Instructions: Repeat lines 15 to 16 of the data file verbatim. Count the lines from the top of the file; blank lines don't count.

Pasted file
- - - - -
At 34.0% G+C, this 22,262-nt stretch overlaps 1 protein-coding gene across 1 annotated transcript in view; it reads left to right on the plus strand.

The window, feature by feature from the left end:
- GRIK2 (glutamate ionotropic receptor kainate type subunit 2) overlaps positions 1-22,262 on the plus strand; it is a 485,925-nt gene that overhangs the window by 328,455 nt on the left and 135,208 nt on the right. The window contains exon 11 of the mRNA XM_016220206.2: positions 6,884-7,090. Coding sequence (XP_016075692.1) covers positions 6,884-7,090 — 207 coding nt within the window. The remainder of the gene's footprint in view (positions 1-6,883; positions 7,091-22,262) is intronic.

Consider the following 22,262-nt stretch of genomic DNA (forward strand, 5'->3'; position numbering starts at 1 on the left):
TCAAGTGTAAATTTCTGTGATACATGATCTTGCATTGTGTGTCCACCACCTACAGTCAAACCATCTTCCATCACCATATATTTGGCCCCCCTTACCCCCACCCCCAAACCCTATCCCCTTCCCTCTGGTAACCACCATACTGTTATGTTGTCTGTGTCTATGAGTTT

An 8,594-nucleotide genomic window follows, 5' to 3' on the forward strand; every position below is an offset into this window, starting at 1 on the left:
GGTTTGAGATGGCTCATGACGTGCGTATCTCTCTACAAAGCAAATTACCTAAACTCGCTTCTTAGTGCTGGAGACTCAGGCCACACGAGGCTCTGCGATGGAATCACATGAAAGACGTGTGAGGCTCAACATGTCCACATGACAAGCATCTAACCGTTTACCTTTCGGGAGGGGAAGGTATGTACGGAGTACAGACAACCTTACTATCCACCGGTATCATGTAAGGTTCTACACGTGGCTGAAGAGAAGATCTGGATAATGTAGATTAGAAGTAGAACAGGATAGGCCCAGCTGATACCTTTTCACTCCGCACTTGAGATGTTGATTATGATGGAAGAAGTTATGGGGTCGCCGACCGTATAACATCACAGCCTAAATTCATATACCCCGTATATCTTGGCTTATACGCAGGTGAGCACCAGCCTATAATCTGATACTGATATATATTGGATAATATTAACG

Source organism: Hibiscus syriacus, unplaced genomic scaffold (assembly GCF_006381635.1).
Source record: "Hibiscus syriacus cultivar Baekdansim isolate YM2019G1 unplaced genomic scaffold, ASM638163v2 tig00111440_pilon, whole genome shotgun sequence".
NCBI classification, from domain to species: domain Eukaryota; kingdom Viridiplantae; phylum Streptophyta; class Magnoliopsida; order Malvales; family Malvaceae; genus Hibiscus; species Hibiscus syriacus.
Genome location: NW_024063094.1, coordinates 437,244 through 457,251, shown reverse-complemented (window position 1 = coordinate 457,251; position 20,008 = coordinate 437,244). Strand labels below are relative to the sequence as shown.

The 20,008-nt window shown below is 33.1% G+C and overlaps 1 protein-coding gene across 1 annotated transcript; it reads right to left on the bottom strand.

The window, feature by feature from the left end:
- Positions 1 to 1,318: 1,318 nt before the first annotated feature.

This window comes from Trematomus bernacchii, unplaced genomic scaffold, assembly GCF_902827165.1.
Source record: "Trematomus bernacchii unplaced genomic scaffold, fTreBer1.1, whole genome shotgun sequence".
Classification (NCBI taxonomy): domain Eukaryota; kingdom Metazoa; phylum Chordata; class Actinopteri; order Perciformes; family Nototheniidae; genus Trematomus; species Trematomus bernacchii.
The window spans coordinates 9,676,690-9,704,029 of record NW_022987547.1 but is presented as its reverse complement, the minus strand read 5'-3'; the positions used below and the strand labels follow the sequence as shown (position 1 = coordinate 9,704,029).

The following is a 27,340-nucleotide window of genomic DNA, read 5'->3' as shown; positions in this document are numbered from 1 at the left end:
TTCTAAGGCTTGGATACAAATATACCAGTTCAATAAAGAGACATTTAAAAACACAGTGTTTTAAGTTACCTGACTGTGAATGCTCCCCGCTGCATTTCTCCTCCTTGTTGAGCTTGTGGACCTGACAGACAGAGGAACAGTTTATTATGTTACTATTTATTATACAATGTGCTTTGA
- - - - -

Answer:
This window comes from Trematomus bernacchii, unplaced genomic scaffold, assembly GCF_902827165.1.
Source record: "Trematomus bernacchii unplaced genomic scaffold, fTreBer1.1, whole genome shotgun sequence".